On 14 February 2008, the Irish High Court made an order declaring that sections of the Civil Registration Act, 2004 were incompatible with the European Convention on Human Rights because they do not make any provision for recognising the new gender identity of transgendered persons. The ruling was in the case of transgendered woman Lydia Foy, who began her legal battle for gender recognition and a new passport in her female identity in 1997.
This is the first declaration of incompatibility with the European Convention on Human Rights to be made by an Irish court since the Convention was made part of Irish law in 2003. The Court had indicated its intention of making the declaration in October 2007 but the written judgment has only recently become available and the formal declaration was made on 14th February.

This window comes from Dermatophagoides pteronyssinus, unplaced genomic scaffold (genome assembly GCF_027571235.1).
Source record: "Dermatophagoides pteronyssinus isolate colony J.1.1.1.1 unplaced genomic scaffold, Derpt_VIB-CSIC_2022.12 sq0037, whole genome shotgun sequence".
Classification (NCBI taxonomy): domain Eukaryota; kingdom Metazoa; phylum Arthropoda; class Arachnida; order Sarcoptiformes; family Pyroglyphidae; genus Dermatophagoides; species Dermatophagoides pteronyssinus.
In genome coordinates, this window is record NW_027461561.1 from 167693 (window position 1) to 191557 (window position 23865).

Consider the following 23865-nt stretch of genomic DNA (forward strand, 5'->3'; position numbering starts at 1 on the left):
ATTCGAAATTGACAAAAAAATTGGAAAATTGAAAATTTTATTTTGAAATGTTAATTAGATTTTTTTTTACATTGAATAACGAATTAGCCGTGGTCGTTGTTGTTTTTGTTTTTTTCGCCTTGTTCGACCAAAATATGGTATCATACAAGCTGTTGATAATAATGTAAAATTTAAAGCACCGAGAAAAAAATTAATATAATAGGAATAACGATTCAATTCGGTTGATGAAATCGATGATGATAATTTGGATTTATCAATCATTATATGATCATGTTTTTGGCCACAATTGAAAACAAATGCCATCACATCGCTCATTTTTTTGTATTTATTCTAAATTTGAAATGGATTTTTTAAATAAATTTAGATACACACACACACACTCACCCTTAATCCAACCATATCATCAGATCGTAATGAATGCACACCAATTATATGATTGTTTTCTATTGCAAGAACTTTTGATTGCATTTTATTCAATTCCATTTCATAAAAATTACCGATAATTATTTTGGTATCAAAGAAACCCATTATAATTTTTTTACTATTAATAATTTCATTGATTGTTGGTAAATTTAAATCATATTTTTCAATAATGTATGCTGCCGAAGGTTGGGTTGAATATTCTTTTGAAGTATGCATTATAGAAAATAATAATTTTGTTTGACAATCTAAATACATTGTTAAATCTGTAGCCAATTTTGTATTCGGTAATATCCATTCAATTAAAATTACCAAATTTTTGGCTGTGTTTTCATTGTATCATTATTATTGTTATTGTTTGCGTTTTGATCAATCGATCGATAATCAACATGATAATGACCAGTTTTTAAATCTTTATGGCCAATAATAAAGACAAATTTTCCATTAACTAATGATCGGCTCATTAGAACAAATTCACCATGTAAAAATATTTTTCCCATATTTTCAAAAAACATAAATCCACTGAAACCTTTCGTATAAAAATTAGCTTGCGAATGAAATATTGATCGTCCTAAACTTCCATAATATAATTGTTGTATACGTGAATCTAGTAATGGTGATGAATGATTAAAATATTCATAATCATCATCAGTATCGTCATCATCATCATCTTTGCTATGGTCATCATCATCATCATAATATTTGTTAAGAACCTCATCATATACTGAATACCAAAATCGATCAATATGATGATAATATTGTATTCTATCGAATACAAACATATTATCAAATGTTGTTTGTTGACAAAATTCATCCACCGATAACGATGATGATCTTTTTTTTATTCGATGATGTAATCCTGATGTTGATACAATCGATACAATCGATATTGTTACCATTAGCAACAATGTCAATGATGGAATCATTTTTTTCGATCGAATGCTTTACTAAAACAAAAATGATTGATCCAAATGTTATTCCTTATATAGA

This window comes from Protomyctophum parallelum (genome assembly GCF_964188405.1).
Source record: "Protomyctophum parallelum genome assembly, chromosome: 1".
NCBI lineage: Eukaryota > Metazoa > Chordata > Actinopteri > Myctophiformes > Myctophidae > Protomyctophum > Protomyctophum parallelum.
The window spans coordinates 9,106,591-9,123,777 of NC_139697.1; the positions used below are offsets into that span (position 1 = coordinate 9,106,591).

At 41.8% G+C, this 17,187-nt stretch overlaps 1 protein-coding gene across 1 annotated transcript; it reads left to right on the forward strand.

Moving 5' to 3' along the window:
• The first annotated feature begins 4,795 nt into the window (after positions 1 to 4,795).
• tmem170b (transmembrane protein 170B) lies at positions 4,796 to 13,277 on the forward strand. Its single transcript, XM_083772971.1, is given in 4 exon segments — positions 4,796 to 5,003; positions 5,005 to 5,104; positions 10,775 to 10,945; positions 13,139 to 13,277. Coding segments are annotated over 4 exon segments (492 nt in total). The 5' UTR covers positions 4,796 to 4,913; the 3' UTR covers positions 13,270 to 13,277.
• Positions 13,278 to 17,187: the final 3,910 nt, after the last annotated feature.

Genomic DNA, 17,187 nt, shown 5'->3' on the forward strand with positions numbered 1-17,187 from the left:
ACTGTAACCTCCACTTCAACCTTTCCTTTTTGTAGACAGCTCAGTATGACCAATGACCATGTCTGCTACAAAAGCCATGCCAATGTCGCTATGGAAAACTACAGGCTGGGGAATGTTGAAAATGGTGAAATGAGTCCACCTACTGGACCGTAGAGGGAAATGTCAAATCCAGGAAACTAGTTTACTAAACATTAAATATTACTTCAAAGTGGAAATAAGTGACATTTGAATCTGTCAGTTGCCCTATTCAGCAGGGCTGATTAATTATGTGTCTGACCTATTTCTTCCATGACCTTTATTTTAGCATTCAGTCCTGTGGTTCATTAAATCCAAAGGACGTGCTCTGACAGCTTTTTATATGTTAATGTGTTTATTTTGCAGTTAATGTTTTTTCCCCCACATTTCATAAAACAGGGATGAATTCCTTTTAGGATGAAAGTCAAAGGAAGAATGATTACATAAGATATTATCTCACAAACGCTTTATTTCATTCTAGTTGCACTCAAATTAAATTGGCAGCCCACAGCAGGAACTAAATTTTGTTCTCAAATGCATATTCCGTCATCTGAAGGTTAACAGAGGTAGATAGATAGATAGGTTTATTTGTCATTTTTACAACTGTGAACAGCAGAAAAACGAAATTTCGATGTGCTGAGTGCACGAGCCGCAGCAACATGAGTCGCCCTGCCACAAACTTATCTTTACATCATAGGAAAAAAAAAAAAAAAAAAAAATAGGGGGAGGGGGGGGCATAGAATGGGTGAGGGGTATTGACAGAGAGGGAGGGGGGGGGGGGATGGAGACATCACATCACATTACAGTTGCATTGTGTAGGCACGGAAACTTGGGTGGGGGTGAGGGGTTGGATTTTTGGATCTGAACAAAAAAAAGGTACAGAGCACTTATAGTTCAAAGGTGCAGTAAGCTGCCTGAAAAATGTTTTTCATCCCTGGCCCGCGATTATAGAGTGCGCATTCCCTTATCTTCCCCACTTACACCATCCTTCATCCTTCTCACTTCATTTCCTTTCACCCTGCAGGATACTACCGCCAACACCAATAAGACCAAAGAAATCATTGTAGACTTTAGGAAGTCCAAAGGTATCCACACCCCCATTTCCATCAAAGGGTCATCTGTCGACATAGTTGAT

The High Court judge, Mr Justice McKechnie, was very critical of the failure of the Irish Government to take any steps to recognise the position of transgendered persons following the Goodwin decision in the European Court of Human Rights in 2002 and following a warning by Judge McKechnie himself in an earlier ruling in the Lydia Foy case, also in 2002. He said that Ireland had become very isolated among Council of Europe member states on this issue.
A stay has been put on the implementation of the judgment for two months while the Government decides whether to appeal the decision. If there is no appeal, the Taoiseach (Prime Minister) will be required to report the court's decision to the Oireachtas (parliament) within 21 days.
Thanks to Michael Farrell for this.